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I am adding content to a website that has the following hierarchy:

channel > section > page

When you view any page, there is a lefthand sidebar that lists all the other pages in the same section.

In many cases there is content that could fit in multiple sections. So we physically put the content in one section, and in the other section we redirect to it from within the lefthand sidebar navigation.

My concern is whether this practice will confuse visitors because the sidebar gives the impression that the links listed are part of the same section. A user may click a link expecting to stay in the same channel & section but then is thrown to another area of the site.

Just to clarify, the visual design from one channel or section to another isn't different. But I don't know whether this redirect practice has a negative impact on usability.

I have tried to Google this topic in many ways and haven't found an answer.

EDIT: Here is a site using the same CMS: houstonisd.org/Page/31695 This page is a perfect example, because you are currently located in: Students & Parents (channel) > Student Requirements (section) > Code of Conduct (page) The pages on the lefthand sidebar are the other pages in that section (or, I would assume that is how visitors will perceive it). However, if you click 'High Frequency Word Evaluation' you are taken to a different channel and section. This site doesn't show breadcrumbs, whereas mine does.

  • Theoretically, this is bad but in practice it may not matter. Can you provide a concrete example of your hierarchy? – bishop Dec 17 '16 at 14:32
  • Here is a site using the same CMS: houstonisd.org/Page/31695 This page is a perfect example, because you are currently located in: Students & Parents (channel) > Student Requirements (section) > Code of Conduct (page) The pages on the lefthand sidebar are the other pages in that section (or, I would assume that is how visitors will perceive it). However, if you click 'High Frequency Word Evaluation' you are taken to a different channel and section. This site doesn't show breadcrumbs, whereas mine does. – deelirium Dec 19 '16 at 15:08
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A user will be much more likely to understand your site hierarchy if you keep the navigation constant. The navigation should be an overview of the structure of your site. If the navigation sends users to places they don't expect, it will appear unpredictable and unorganized.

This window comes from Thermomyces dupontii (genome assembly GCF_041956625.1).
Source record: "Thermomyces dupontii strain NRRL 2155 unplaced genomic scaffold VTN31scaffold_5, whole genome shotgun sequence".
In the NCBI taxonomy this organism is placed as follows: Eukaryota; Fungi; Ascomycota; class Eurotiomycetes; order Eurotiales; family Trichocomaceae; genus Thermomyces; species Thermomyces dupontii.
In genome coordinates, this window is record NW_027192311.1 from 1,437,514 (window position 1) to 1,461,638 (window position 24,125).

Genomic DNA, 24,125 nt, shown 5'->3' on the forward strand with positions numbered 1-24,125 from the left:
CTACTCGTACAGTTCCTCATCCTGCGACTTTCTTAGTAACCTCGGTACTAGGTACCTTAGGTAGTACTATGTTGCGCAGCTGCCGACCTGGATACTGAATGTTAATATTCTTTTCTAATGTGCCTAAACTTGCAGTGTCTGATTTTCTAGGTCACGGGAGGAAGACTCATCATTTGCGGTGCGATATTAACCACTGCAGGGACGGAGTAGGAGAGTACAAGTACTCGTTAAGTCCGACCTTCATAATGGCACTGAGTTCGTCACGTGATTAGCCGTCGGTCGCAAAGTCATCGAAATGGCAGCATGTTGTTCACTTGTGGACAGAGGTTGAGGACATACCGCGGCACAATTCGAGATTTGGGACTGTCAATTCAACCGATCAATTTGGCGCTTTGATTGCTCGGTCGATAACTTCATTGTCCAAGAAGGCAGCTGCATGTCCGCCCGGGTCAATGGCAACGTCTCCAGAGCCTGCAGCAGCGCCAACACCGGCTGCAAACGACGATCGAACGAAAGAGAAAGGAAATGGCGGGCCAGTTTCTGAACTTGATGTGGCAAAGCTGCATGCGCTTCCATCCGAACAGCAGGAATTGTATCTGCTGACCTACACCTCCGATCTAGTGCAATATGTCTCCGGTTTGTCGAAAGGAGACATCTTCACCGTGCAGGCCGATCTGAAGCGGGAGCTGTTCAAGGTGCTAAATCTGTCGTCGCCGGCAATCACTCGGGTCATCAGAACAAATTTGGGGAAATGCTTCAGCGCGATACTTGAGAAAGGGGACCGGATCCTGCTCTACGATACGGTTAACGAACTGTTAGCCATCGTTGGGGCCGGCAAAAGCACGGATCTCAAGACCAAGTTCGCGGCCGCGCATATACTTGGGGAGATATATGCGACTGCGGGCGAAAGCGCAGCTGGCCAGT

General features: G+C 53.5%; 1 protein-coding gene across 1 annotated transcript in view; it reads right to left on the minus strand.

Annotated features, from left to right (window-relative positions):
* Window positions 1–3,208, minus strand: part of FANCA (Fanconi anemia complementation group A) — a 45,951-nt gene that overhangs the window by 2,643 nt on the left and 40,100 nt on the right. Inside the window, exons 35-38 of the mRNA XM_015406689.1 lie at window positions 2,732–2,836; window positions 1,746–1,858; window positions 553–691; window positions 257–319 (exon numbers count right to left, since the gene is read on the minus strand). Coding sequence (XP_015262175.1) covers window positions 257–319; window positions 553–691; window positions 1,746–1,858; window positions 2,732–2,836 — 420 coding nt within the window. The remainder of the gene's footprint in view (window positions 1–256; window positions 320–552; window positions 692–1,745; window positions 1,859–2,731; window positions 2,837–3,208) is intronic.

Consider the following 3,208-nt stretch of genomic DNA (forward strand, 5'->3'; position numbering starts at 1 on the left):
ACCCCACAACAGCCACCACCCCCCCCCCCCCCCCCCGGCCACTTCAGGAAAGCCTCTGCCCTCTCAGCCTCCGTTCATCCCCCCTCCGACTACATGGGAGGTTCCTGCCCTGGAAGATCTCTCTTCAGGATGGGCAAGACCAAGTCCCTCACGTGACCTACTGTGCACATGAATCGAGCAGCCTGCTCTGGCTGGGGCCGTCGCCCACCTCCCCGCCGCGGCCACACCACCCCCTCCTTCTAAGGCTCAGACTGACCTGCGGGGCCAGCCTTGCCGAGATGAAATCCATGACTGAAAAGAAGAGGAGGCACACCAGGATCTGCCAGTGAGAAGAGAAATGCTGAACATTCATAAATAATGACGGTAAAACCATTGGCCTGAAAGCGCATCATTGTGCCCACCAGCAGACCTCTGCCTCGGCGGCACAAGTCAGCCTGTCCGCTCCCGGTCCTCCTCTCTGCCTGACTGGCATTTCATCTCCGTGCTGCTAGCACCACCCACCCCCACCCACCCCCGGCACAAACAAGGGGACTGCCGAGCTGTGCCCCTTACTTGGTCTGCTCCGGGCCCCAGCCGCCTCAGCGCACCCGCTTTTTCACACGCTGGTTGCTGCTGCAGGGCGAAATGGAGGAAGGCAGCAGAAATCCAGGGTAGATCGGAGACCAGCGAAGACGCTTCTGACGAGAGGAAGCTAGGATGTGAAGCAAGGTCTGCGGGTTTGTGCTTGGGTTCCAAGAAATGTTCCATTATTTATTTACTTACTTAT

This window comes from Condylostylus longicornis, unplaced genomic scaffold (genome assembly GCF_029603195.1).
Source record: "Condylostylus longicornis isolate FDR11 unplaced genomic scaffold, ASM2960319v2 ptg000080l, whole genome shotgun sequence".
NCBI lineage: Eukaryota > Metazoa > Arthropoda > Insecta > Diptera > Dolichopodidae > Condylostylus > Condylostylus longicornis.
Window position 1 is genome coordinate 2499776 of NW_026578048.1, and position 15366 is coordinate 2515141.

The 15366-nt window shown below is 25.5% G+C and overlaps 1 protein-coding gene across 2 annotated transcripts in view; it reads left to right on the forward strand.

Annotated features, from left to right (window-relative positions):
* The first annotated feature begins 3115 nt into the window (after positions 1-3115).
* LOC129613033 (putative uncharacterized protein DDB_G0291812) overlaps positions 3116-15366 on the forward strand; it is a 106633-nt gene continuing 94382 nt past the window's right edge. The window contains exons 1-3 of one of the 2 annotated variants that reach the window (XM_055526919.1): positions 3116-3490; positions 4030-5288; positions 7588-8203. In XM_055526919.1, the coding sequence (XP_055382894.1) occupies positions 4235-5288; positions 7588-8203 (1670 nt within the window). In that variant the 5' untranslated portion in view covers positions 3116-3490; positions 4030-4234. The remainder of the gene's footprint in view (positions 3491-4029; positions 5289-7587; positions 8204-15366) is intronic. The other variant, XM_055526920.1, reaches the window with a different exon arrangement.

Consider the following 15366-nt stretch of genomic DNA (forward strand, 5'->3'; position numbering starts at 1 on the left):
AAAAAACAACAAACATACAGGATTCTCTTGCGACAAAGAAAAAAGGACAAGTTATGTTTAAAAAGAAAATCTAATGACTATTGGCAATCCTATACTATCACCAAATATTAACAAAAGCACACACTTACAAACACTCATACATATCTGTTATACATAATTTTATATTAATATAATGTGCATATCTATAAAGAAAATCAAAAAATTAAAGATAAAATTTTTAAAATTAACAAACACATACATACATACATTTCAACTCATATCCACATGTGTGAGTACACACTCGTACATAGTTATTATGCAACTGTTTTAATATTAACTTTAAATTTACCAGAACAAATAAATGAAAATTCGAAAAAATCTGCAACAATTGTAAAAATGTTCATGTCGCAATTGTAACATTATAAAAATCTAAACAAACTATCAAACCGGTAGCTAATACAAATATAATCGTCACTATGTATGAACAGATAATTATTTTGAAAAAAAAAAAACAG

If you are helping the user jump to content in another section, I would provide that option as a link in the body of your page so that the user doesn't expect that it behave the same as a navigational element.

Helping the user form a concrete idea of your site's organization will help them navigate it more efficiently in the future.

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If I understood correctly this is the context, a page might be the exact same (PageY) and belong to two different sections of the same or other channels:

ChannelA

  SectionP
     PageX
     PageY <--

ChannelB

  SectionQ
     PageT
     PageY <--

So if I am in ChannelB > SectionQ > PageT

ChannelB

  SectionQ
     PageT // I'm here
     PageY // I'm going to click here

and I click in PageY I suddenly appear in ChannelA > SectionP > PageY

ChannelA

  SectionP
     PageX
     PageY // I'm here after clicking

It seems strange and I will probably go back and try to open the link in a new tab. I get the impression that either I clicked wrongly or the page did something wrong.


Without knowing the context I can only think of:

  • Don't display the parent elements of the page (channel and section) so the user won't actually notice anything.

  • Force the navigation to look the way the user expects (this one looks tricky but it might be better for the user experience as it avoids confusion)

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My best guess is that this will definitely be confusing to your users.

Navigation helps users create a mental model within their head. This allows them to easily navigate the content of your website and find what they are looking for.

Therefore, it's important that the navigation accurate represents the architecture of the content.

0

There are two elements at play here:

  • navigation: how you get to content on the site.

  • location: where the content fits in within the organisation of the site.

It's good to have more than one way to get to some content. You can also show a breadcrumb that matches the route the user took.

However I believe it is better for the user if once they get there, they are shown the location of that content as it is within the organization of the site. So your sidebar should be consistent across the site, and not change based on the route the user took.

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